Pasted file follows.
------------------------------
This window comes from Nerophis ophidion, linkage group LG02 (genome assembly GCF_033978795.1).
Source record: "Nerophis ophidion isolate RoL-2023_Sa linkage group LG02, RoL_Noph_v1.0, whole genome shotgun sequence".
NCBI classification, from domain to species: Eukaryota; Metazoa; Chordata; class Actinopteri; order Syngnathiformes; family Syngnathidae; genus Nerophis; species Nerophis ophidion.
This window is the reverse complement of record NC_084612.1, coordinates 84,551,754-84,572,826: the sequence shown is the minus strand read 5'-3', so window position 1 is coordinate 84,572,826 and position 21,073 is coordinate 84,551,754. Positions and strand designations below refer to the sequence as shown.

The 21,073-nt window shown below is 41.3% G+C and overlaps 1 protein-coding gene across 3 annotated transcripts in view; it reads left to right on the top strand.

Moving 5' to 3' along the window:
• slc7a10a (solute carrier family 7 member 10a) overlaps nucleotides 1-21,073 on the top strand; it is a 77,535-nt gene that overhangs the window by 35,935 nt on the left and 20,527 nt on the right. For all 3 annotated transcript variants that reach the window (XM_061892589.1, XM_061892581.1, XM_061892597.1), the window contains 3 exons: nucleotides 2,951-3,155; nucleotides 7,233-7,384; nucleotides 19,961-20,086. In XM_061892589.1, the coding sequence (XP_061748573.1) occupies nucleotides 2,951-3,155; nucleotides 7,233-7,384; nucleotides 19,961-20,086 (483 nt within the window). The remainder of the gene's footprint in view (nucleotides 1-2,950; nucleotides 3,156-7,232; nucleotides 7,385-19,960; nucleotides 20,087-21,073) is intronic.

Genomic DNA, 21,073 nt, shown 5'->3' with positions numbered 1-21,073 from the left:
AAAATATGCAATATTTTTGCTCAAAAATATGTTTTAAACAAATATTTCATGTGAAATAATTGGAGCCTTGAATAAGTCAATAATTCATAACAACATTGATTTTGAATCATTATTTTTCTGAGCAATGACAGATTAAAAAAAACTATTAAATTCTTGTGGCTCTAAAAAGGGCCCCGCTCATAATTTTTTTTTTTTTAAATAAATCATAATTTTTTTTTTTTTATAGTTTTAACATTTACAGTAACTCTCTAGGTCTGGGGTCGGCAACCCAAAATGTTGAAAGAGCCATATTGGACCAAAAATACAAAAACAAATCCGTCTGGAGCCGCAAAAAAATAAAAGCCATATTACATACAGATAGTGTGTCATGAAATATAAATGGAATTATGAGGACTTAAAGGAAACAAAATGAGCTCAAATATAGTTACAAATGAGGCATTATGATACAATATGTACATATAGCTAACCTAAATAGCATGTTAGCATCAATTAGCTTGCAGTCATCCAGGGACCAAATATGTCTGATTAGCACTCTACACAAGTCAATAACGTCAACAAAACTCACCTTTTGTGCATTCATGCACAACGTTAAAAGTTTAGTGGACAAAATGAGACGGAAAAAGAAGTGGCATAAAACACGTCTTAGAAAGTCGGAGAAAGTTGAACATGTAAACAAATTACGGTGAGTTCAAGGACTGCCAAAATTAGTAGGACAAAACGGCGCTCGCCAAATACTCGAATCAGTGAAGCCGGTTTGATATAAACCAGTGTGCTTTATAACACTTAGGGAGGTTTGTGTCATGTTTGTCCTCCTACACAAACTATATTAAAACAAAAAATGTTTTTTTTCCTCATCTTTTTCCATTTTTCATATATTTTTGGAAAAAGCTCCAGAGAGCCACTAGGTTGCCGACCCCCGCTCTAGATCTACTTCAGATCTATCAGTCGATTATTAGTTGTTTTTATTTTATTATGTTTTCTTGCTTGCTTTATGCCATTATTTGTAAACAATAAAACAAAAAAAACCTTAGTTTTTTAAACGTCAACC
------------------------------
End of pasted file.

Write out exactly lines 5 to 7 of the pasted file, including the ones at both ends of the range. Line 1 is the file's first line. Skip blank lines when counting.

The 21,073-nt window shown below is 41.3% G+C and overlaps 1 protein-coding gene across 3 annotated transcripts in view; it reads left to right on the top strand.

Moving 5' to 3' along the window:
• slc7a10a (solute carrier family 7 member 10a) overlaps nucleotides 1-21,073 on the top strand; it is a 77,535-nt gene that overhangs the window by 35,935 nt on the left and 20,527 nt on the right. For all 3 annotated transcript variants that reach the window (XM_061892589.1, XM_061892581.1, XM_061892597.1), the window contains 3 exons: nucleotides 2,951-3,155; nucleotides 7,233-7,384; nucleotides 19,961-20,086. In XM_061892589.1, the coding sequence (XP_061748573.1) occupies nucleotides 2,951-3,155; nucleotides 7,233-7,384; nucleotides 19,961-20,086 (483 nt within the window). The remainder of the gene's footprint in view (nucleotides 1-2,950; nucleotides 3,156-7,232; nucleotides 7,385-19,960; nucleotides 20,087-21,073) is intronic.